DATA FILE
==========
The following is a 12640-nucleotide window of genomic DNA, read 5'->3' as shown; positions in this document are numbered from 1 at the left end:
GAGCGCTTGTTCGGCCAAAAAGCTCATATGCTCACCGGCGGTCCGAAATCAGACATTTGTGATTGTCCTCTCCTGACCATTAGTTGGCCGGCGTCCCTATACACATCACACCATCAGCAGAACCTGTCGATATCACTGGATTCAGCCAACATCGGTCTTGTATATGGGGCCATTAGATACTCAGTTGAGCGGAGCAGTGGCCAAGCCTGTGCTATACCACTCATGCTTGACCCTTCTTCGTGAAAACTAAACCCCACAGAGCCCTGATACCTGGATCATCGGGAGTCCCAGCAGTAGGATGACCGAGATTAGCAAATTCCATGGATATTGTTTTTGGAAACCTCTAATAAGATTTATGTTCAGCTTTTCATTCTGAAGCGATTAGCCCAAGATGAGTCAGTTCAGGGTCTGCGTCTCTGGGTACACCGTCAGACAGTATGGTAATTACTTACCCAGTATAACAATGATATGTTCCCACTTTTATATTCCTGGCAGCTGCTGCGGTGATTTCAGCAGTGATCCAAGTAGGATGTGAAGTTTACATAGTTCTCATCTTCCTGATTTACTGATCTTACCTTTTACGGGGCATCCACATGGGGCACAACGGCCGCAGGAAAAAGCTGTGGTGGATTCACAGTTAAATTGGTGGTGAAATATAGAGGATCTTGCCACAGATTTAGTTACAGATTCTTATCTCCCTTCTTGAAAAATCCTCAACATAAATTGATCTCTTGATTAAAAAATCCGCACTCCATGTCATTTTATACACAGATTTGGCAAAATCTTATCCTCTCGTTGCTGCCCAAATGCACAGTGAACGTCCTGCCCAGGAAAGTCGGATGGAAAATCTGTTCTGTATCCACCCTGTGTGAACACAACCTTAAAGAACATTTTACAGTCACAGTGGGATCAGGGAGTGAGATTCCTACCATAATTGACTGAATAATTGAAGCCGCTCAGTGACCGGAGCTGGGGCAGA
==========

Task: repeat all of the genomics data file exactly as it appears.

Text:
The following is a 12640-nucleotide window of genomic DNA, read 5'->3' as shown; positions in this document are numbered from 1 at the left end:
GAGCGCTTGTTCGGCCAAAAAGCTCATATGCTCACCGGCGGTCCGAAATCAGACATTTGTGATTGTCCTCTCCTGACCATTAGTTGGCCGGCGTCCCTATACACATCACACCATCAGCAGAACCTGTCGATATCACTGGATTCAGCCAACATCGGTCTTGTATATGGGGCCATTAGATACTCAGTTGAGCGGAGCAGTGGCCAAGCCTGTGCTATACCACTCATGCTTGACCCTTCTTCGTGAAAACTAAACCCCACAGAGCCCTGATACCTGGATCATCGGGAGTCCCAGCAGTAGGATGACCGAGATTAGCAAATTCCATGGATATTGTTTTTGGAAACCTCTAATAAGATTTATGTTCAGCTTTTCATTCTGAAGCGATTAGCCCAAGATGAGTCAGTTCAGGGTCTGCGTCTCTGGGTACACCGTCAGACAGTATGGTAATTACTTACCCAGTATAACAATGATATGTTCCCACTTTTATATTCCTGGCAGCTGCTGCGGTGATTTCAGCAGTGATCCAAGTAGGATGTGAAGTTTACATAGTTCTCATCTTCCTGATTTACTGATCTTACCTTTTACGGGGCATCCACATGGGGCACAACGGCCGCAGGAAAAAGCTGTGGTGGATTCACAGTTAAATTGGTGGTGAAATATAGAGGATCTTGCCACAGATTTAGTTACAGATTCTTATCTCCCTTCTTGAAAAATCCTCAACATAAATTGATCTCTTGATTAAAAAATCCGCACTCCATGTCATTTTATACACAGATTTGGCAAAATCTTATCCTCTCGTTGCTGCCCAAATGCACAGTGAACGTCCTGCCCAGGAAAGTCGGATGGAAAATCTGTTCTGTATCCACCCTGTGTGAACACAACCTTAAAGAACATTTTACAGTCACAGTGGGATCAGGGAGTGAGATTCCTACCATAATTGACTGAATAATTGAAGCCGCTCAGTGACCGGAGCTGGGGCAGA